Joan Cornellà is nothing short of a master of his form. He’s got the gruesome comic strip down to a fine art, creating complex and hilarious narratives and then expressing them in no more than six bright panels, from one man with a poo on his head googling “who loves me?” and being given the answer “nobody,” to another man riding a bicycle made out of a suffering friend.

  5. List

    Wild Beasts frontman Hayden Thorpe vividly remembers coming across Mattis Dovier’s work. The band had been approached to take part in The Jameson Works, a project which focuses on how creativity happens and the insights and stories picked up along the way that are as much a part of the creative process as the final outcome. Searching for some reference material, Hayden came onto It’s Nice That and saw this post of Mattis’ GIFs. “It was pretty confrontational,” he remembers. “You could see Mattis’ hand behind the work and that reflects the way we now work too.”

  6. List

    There’s something delightfully scientific about Erik Söderberg’s GIFs, however firmly I remind yourself that they’re composed of thousands of pixels. The repetitive way they pulsate and fizz quietly on the screen takes me right back to double Biology on a Thursday morning, watching in shellshocked fascination as tiny living cells mutate on a tiny strip of glass under a microscope, and grandly imagining myself to be the second coming of Louis Pasteur.

  7. List

    I love peering into people’s sketchbooks. There’s so much more honesty in an image that’s been hurriedly scribbled down on a station platform than in one which has been perfected over the course of several drafts, and I’m a sucker for that kind of insight into an artist’s process. I like to see the mistakes, the rubbings out and the development as well as the final work.

  8. List

    I came across Assa Ariyoshi’s work while perusing the latest issue of Mood Magazine where it brought alive a feature on the weird and wonderful world of Icelandic cuisine. I love the way how in this surreal dinner party scene the shark looks like he’s drunkenly ranting at the puffin. We’ve all been on both sides of this I’d wager.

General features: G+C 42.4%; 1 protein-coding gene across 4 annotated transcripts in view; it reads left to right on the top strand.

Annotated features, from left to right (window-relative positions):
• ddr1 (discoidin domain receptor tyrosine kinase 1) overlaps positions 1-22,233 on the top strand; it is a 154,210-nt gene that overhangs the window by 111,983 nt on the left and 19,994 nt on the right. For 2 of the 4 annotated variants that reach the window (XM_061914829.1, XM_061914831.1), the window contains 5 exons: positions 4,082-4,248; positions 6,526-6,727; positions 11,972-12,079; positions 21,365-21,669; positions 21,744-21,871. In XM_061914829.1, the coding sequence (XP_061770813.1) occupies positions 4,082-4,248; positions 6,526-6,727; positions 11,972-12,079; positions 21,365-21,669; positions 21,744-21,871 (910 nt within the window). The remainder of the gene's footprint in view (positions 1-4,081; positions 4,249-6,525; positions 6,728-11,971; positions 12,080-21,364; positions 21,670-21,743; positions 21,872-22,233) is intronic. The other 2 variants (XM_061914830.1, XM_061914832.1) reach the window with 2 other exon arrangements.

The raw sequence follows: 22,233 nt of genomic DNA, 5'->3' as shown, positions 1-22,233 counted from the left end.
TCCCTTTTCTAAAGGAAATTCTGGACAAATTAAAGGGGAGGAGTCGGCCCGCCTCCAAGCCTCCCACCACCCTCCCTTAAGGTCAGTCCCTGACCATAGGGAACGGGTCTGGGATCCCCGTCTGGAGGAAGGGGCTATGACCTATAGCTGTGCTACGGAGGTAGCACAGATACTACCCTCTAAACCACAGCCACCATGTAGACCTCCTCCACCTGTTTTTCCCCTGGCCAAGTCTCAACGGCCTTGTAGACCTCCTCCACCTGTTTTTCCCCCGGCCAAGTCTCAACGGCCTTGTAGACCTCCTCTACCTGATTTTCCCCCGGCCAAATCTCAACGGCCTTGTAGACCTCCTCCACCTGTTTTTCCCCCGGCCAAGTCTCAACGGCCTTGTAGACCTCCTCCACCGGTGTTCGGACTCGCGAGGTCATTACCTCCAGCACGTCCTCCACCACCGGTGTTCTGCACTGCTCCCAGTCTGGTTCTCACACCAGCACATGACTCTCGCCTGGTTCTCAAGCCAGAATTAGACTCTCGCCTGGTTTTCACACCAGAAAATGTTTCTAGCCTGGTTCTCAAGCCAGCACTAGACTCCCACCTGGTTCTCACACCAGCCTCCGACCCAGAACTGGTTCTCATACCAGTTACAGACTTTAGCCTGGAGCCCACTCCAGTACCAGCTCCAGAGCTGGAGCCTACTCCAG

9. List-176-holidays

    Jean-Jacques Sempé has something of a varied CV. Having been expelled from school, he went on to become a door-to-door tooth powder salesman, a soldier and a comic book artist, before going on to creating some rather iconic covers for The New Yorker and cartoons for Paris Match.

  10. New-list

    If our interview with Brown Cardigan as part of our feature on to digital publishing has taught us anything, it’s that you shouldn’t underestimate the power of a GIF. Introducing then Japanese illustrator Nimura Daisuke, who has perfected the art with some of the sweetest, rudest moving images we’ve ever seen. How could you not fall for a shot of a woman flashing at a grumpy man as he looks the other way, or an unfortunate schoolboy leaning over and having the full conents of his rucksack crashing to the floor?

  11. List-14592817705_06714ea8ff_k

    Kevin McNamee-Tweed by name, twee by nature, I’d assumed, casting an eye over these sweetly, naively sketched wee pictures of books. Then I read the titles. One contained the word “shart.” Another proclaims, “It’s Only Your Fault: How to Help Yourself”, while a more philosophical tome proffers the question “who is….BIRD HUMAN?”

  12. List

    Jean Jullien is many things. Artist. Illustrator. French. Recent emigre to New York. It’s Nice That favourite. So hot right now. He’s also the final artist to have a show at Kemistry Gallery’s current east London home before it closes its doors early next year (although as has been reported it has some excitingly ambitious plans).

  13. List-2

    A couple of weeks back a parcel containing the newest issue of The Pendulum made its way through our door, leading us haphazardly but happily to the website of its creator, Liana Jegers. Chicago-based artist Liana is an illustrator as well as a co-ordinator of printed imagery, and her Tumblr is full of snippets of sketches in progress which stand up admirably on their own.